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Used to express acceptance of a first statement before introducing a contradictory or confirming second statement.‘that's all well and good, but why didn't he phone her to say so?’
- ‘I do not expect the person who I have quoted here to come around to my way of thinking, though of course that would be well and good.’
- ‘Style is all well and good for a debut, but second albums require more substance and further expansion.’
- ‘All well and good, but this opportunity comes with a huge caveat.’
- ‘If Inzy wins this challenge, it's well and good, otherwise Ganguly can as well be sure that the one-day series is wrapped up.’
- ‘I accept that cricket must find ways of bringing in the cash to survive and if this ploy succeeds all so well and good, but I have my reservations.’
- ‘All very well and good, but that approach hasn't helped those who trust her with their portfolios.’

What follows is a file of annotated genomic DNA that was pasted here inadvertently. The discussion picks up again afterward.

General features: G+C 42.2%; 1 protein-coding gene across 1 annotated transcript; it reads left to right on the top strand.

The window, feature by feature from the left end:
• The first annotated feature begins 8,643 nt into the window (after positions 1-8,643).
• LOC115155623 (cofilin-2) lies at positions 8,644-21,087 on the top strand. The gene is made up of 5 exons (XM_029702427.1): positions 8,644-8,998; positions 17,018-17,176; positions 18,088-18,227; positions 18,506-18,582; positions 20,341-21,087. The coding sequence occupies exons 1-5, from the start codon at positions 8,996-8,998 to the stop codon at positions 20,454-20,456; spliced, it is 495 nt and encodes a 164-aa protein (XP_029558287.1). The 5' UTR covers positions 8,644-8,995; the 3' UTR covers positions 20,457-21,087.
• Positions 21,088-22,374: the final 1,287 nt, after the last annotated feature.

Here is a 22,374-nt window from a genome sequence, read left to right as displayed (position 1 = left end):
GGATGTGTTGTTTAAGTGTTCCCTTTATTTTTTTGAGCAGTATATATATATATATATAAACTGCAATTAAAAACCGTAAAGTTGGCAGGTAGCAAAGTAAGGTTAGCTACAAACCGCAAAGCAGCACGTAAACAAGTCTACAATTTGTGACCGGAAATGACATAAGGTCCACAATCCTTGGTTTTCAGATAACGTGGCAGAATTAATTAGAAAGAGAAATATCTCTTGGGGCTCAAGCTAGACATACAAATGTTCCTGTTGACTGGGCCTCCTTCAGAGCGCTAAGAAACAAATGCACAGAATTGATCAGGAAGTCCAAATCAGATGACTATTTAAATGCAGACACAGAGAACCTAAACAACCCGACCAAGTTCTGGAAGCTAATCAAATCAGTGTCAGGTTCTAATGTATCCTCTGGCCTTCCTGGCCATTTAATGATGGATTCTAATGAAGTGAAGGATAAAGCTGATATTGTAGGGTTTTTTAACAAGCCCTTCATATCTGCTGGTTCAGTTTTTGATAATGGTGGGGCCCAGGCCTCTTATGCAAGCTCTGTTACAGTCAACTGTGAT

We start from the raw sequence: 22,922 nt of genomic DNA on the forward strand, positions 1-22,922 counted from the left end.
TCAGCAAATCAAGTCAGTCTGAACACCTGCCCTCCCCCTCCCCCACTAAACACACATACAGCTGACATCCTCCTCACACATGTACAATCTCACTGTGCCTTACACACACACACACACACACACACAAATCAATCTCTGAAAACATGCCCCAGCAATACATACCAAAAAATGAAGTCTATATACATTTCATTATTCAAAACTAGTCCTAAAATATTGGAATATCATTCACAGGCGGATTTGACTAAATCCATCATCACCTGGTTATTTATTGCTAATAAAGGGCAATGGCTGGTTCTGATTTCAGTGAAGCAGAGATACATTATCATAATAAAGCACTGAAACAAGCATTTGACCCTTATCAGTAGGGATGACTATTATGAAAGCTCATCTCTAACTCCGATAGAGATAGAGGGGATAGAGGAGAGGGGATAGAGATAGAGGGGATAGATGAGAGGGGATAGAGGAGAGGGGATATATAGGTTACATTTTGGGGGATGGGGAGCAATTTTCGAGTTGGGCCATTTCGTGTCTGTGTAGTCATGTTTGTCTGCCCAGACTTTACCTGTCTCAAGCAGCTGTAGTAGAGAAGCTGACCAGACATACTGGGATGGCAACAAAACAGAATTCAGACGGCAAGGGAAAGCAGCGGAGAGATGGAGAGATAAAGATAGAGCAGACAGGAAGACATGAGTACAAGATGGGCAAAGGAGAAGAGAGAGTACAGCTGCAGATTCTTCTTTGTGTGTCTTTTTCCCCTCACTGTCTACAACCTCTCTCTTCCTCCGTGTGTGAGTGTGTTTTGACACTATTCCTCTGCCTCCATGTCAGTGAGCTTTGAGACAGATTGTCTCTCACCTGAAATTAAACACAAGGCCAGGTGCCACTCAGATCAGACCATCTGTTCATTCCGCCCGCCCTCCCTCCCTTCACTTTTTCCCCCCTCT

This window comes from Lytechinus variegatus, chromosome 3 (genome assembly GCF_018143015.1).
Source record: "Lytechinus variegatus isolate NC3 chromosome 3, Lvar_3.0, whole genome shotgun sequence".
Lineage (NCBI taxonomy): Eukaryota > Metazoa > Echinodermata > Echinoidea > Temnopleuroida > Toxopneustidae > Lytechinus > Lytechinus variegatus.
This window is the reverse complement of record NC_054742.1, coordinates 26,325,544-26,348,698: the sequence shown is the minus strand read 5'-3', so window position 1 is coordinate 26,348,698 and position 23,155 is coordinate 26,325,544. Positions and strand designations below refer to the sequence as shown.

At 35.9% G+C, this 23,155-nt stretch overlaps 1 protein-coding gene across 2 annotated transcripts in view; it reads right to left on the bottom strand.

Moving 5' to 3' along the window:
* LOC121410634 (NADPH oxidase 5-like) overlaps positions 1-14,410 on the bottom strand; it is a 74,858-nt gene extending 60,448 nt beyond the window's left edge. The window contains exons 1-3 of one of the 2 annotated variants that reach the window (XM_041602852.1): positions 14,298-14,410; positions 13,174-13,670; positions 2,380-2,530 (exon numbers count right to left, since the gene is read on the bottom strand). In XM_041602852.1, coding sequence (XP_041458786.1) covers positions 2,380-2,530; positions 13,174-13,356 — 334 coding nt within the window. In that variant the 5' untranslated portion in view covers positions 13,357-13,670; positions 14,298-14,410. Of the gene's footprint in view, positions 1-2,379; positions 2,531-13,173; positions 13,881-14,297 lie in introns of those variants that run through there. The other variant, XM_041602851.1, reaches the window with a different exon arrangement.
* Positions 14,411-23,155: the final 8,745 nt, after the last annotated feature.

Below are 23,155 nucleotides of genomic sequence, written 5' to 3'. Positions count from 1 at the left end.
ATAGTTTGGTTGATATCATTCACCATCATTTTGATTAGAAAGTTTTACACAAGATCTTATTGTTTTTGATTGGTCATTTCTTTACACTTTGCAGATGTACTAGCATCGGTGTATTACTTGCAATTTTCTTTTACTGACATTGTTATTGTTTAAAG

- ‘Learning from history is well and good, but such talk illustrates the dangers of learning from the wrong history.’
- ‘Producing a commercial product is not the principal concern, though if there is a commercial outcome that will be well and good.’
- ‘Moral high grounds, for instance, are well and good, and all else being equal of course we'd like to have them.’
- ‘All well and good, but I really can't see why people are bending over backwards (or forwards, in our case) for him.’
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The definitions of ‘buddy’ and ‘bro’ in the OED have recently been revised. We explore their history and increase in popularity.